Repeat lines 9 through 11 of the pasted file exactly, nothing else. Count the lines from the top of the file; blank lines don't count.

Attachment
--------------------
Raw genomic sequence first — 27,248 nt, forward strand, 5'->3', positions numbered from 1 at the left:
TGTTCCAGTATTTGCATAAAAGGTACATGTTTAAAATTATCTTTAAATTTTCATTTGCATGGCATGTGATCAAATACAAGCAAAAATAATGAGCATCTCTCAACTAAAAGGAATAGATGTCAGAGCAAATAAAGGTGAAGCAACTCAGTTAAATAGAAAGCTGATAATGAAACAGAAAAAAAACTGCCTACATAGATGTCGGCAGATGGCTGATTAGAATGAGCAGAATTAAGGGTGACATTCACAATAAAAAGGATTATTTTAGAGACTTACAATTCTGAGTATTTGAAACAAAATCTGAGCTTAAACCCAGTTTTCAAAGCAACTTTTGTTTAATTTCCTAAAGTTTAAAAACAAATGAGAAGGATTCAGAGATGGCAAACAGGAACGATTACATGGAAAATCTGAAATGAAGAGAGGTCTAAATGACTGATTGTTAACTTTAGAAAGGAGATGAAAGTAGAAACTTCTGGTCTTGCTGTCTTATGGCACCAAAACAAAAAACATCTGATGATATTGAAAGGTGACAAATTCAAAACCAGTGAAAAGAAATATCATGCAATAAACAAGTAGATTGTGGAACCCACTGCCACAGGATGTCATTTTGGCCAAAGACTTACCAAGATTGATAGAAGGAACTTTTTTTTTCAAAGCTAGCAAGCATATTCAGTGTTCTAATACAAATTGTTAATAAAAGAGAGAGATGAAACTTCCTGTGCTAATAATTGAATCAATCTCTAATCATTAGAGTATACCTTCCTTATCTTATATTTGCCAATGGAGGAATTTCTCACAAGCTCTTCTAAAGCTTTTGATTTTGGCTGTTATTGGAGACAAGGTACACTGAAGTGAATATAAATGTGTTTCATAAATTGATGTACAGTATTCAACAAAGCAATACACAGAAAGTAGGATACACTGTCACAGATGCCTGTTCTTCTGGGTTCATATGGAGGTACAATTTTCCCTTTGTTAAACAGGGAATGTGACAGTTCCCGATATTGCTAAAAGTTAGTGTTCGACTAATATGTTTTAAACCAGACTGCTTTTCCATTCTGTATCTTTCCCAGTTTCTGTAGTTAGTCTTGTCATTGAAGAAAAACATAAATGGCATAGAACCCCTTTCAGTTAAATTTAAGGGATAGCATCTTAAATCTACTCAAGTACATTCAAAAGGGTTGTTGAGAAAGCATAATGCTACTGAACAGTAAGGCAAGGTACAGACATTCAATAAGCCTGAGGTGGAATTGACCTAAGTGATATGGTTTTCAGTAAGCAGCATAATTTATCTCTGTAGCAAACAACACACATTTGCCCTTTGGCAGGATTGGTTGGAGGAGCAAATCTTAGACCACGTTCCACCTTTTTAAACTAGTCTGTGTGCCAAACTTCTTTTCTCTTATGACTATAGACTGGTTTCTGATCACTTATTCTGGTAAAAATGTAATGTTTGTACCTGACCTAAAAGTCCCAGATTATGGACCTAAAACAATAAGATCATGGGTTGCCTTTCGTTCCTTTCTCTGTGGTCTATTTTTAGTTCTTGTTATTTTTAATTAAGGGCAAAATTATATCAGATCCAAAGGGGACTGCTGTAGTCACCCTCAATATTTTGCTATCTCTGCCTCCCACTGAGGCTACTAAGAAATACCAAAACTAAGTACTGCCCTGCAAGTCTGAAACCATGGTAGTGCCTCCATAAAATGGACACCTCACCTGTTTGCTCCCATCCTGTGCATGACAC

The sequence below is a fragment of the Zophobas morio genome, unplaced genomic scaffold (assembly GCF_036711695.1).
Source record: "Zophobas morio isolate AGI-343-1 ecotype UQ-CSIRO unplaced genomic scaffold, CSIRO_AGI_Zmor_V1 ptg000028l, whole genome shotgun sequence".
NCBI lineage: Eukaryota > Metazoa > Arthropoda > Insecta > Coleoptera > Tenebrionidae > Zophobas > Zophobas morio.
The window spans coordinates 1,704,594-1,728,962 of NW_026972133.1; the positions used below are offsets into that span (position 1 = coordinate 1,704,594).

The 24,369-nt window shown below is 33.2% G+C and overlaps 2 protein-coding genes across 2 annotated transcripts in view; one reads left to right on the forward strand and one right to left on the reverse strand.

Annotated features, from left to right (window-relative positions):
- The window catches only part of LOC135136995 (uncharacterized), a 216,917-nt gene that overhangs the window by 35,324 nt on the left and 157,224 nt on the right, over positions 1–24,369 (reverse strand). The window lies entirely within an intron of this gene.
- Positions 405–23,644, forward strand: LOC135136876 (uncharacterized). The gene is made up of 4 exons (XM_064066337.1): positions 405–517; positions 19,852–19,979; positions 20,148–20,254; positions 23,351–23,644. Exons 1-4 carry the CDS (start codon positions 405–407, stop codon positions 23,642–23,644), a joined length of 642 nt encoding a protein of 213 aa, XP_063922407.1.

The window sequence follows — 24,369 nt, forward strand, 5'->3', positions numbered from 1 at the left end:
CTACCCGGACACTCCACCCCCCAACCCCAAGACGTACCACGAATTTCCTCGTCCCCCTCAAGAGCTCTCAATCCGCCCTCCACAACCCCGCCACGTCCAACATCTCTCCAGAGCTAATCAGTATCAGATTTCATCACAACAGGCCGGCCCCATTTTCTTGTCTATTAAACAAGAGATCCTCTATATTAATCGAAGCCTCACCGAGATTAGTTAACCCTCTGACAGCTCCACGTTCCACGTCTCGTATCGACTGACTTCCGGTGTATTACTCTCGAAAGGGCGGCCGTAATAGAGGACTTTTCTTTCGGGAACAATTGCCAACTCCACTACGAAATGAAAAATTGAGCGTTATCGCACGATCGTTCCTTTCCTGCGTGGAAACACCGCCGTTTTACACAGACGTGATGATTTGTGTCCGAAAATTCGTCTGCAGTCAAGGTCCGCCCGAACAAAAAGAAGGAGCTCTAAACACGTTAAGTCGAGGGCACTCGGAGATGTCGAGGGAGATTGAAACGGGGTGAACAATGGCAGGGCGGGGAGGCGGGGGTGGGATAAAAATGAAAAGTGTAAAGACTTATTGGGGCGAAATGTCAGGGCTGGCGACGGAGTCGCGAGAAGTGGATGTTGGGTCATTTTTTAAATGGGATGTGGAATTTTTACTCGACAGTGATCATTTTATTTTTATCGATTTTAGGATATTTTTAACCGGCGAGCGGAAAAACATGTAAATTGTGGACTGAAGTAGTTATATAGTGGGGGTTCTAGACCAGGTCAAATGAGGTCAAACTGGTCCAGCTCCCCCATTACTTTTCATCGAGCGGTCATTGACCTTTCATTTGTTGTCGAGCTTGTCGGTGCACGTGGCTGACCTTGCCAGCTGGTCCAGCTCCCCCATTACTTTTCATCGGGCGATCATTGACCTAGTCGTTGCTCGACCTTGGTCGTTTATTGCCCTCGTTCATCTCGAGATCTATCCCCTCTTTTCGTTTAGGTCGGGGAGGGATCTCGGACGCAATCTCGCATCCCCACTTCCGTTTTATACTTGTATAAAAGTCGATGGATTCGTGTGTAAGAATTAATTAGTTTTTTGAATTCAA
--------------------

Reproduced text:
- The window catches only part of LOC135136995 (uncharacterized), a 216,917-nt gene that overhangs the window by 35,324 nt on the left and 157,224 nt on the right, over positions 1–24,369 (reverse strand). The window lies entirely within an intron of this gene.
- Positions 405–23,644, forward strand: LOC135136876 (uncharacterized). The gene is made up of 4 exons (XM_064066337.1): positions 405–517; positions 19,852–19,979; positions 20,148–20,254; positions 23,351–23,644. Exons 1-4 carry the CDS (start codon positions 405–407, stop codon positions 23,642–23,644), a joined length of 642 nt encoding a protein of 213 aa, XP_063922407.1.

The window sequence follows — 24,369 nt, forward strand, 5'->3', positions numbered from 1 at the left end: